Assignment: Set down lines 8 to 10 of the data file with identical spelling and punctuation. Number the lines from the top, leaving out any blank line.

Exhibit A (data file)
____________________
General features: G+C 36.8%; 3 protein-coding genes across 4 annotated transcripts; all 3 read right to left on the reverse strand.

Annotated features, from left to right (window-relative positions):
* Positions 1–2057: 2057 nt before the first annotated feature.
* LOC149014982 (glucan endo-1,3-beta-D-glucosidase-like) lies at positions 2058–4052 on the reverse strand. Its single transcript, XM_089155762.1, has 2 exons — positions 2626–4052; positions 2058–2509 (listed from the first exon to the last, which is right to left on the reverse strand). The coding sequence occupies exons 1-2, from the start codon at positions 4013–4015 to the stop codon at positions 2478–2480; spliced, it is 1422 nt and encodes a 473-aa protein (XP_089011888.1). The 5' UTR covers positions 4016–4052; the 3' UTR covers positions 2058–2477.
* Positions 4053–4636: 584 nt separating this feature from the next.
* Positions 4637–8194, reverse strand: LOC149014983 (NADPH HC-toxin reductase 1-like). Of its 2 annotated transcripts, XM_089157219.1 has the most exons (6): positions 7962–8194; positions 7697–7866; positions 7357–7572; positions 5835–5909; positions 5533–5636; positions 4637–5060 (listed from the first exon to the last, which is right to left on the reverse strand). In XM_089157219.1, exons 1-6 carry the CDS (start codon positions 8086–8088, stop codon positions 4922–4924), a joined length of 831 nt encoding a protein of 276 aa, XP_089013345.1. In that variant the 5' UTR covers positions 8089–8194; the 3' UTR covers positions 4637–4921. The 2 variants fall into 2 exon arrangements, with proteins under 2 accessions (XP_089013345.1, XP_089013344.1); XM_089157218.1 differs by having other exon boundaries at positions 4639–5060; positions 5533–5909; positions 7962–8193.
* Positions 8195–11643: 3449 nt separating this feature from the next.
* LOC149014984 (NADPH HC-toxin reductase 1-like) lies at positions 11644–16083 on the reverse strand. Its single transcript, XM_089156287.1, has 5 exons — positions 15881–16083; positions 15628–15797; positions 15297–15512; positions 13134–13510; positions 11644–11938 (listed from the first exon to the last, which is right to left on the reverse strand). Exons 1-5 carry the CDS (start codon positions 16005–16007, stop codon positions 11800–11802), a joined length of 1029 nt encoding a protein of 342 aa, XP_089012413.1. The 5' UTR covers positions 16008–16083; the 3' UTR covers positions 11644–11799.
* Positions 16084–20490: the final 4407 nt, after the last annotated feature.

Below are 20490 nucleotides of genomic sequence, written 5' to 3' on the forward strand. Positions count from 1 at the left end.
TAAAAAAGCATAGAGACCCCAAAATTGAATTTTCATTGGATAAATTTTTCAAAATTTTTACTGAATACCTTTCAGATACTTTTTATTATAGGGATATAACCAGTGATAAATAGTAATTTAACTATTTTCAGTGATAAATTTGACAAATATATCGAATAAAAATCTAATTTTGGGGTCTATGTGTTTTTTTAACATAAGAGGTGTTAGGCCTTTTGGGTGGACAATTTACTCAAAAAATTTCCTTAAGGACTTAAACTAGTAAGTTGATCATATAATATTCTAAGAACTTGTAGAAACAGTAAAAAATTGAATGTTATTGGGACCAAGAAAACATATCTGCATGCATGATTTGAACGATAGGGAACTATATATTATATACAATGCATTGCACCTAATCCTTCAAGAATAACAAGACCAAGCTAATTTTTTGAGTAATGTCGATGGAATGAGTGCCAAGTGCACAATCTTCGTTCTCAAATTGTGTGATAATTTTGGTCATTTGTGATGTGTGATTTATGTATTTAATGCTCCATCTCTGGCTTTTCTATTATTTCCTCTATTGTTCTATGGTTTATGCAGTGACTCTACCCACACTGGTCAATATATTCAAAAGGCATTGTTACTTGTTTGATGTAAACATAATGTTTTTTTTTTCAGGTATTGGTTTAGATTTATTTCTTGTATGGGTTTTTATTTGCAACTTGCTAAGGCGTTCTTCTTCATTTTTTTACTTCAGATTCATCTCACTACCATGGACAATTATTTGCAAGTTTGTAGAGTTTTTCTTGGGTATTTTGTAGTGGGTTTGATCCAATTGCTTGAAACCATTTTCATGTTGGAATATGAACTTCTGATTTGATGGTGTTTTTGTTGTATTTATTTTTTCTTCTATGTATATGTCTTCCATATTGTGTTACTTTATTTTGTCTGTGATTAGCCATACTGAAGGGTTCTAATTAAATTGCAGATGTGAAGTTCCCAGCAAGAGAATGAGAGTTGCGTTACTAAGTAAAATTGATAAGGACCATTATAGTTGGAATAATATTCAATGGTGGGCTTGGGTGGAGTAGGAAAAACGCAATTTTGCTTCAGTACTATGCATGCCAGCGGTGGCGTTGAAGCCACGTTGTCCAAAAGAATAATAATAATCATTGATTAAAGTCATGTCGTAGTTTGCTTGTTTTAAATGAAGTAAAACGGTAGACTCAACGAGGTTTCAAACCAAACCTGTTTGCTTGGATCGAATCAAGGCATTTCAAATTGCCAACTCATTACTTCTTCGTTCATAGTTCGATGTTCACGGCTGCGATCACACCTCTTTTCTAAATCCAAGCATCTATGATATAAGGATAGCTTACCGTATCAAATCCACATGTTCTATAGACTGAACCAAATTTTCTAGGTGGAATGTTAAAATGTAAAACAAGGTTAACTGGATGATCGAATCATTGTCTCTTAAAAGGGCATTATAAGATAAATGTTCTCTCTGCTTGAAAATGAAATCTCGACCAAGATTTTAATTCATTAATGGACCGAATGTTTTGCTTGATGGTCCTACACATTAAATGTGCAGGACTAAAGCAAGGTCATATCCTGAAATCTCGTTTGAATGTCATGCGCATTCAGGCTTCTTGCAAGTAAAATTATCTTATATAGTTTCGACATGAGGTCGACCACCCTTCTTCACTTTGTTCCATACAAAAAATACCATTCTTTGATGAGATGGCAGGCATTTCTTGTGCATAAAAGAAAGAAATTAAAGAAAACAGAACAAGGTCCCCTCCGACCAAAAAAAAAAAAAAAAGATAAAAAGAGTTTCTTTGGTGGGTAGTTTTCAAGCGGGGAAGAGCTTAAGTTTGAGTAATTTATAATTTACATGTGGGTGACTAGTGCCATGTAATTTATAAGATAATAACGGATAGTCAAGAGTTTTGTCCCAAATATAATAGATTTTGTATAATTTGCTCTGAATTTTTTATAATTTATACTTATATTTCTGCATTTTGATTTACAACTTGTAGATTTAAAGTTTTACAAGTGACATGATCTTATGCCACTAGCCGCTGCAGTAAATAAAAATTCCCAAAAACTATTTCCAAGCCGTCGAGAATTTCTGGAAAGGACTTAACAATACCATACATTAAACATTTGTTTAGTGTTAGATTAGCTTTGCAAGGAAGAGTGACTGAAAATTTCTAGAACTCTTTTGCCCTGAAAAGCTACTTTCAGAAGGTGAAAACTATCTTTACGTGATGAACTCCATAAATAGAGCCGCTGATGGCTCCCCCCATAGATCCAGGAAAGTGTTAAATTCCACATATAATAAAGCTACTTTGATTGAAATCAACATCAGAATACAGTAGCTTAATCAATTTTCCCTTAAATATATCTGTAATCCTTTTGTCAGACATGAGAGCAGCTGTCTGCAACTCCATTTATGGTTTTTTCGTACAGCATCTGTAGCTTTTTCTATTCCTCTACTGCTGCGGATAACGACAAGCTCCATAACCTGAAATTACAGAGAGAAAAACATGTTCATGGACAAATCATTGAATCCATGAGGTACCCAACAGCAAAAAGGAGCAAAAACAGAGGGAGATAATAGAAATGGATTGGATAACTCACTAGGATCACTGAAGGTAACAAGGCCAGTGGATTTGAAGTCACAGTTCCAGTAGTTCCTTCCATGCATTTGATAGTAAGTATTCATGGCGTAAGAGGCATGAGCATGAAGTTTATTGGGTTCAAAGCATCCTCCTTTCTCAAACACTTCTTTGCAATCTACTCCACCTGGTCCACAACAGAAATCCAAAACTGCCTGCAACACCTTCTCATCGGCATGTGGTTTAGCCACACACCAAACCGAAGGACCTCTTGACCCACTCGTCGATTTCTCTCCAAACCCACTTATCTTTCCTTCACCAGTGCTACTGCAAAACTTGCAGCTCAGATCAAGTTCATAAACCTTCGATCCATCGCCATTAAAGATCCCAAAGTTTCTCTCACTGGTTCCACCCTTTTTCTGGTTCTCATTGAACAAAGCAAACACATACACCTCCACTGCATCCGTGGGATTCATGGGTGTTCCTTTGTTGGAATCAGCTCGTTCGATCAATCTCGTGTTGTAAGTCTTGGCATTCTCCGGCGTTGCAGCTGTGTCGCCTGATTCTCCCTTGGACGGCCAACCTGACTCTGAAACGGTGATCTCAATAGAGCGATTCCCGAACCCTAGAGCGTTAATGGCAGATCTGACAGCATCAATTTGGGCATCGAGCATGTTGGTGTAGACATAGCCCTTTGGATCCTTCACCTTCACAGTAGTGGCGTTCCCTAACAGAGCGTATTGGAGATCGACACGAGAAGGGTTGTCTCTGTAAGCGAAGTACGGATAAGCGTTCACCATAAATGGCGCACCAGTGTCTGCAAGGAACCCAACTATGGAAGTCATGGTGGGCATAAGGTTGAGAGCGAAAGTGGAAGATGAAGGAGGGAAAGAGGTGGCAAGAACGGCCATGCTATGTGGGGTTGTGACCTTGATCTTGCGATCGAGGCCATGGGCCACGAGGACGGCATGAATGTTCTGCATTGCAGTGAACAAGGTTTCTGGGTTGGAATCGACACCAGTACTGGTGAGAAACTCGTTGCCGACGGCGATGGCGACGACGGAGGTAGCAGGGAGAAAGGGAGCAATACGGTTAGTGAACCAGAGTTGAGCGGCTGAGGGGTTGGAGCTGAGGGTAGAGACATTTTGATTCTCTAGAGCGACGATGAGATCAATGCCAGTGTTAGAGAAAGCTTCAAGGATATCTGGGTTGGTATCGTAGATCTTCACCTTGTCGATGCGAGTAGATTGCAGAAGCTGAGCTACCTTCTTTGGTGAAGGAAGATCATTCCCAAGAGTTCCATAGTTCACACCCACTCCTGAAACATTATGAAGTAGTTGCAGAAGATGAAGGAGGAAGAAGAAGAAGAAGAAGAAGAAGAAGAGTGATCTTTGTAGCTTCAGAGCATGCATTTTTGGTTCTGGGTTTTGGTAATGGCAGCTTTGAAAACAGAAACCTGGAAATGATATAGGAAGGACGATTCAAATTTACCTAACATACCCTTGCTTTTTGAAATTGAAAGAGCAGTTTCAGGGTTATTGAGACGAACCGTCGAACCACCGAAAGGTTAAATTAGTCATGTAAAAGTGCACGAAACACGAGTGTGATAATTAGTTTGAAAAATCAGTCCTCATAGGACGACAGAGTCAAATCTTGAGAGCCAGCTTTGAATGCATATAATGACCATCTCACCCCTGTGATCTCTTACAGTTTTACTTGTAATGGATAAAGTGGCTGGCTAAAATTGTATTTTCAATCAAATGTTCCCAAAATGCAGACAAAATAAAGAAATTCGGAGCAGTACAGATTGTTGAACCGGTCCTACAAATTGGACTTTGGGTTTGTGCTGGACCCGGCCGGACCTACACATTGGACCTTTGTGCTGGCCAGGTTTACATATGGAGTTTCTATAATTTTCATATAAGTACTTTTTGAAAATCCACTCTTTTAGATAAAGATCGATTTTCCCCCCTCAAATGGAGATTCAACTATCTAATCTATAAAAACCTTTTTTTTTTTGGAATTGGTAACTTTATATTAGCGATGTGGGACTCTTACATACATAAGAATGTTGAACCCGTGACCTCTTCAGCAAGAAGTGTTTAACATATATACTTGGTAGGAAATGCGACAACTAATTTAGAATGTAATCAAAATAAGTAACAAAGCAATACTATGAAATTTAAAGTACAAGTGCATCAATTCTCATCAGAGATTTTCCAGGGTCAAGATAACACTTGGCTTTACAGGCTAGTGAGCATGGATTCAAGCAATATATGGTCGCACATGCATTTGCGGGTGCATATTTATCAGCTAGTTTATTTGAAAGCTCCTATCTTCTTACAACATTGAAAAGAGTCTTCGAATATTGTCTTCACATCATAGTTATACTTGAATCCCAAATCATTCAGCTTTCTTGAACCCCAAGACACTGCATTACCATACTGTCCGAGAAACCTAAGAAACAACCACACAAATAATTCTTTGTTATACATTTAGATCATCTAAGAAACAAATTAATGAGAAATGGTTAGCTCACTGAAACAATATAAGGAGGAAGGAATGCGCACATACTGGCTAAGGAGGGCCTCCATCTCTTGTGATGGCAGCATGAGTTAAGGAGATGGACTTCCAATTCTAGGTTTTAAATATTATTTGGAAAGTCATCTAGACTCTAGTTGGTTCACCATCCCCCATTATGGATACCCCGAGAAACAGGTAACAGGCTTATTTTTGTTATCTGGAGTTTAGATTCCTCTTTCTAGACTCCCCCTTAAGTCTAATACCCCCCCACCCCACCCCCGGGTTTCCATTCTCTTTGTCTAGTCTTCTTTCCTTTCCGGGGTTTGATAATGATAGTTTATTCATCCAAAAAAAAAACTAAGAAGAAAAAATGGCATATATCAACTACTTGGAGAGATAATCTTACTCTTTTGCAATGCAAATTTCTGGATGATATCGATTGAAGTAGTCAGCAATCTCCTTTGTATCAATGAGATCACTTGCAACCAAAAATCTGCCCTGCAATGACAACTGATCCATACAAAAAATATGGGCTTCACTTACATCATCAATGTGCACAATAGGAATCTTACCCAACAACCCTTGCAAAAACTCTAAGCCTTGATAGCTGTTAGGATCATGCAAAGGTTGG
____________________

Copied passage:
* LOC149014984 (NADPH HC-toxin reductase 1-like) lies at positions 11644–16083 on the reverse strand. Its single transcript, XM_089156287.1, has 5 exons — positions 15881–16083; positions 15628–15797; positions 15297–15512; positions 13134–13510; positions 11644–11938 (listed from the first exon to the last, which is right to left on the reverse strand). Exons 1-5 carry the CDS (start codon positions 16005–16007, stop codon positions 11800–11802), a joined length of 1029 nt encoding a protein of 342 aa, XP_089012413.1. The 5' UTR covers positions 16008–16083; the 3' UTR covers positions 11644–11799.
* Positions 16084–20490: the final 4407 nt, after the last annotated feature.

Below are 20490 nucleotides of genomic sequence, written 5' to 3' on the forward strand. Positions count from 1 at the left end.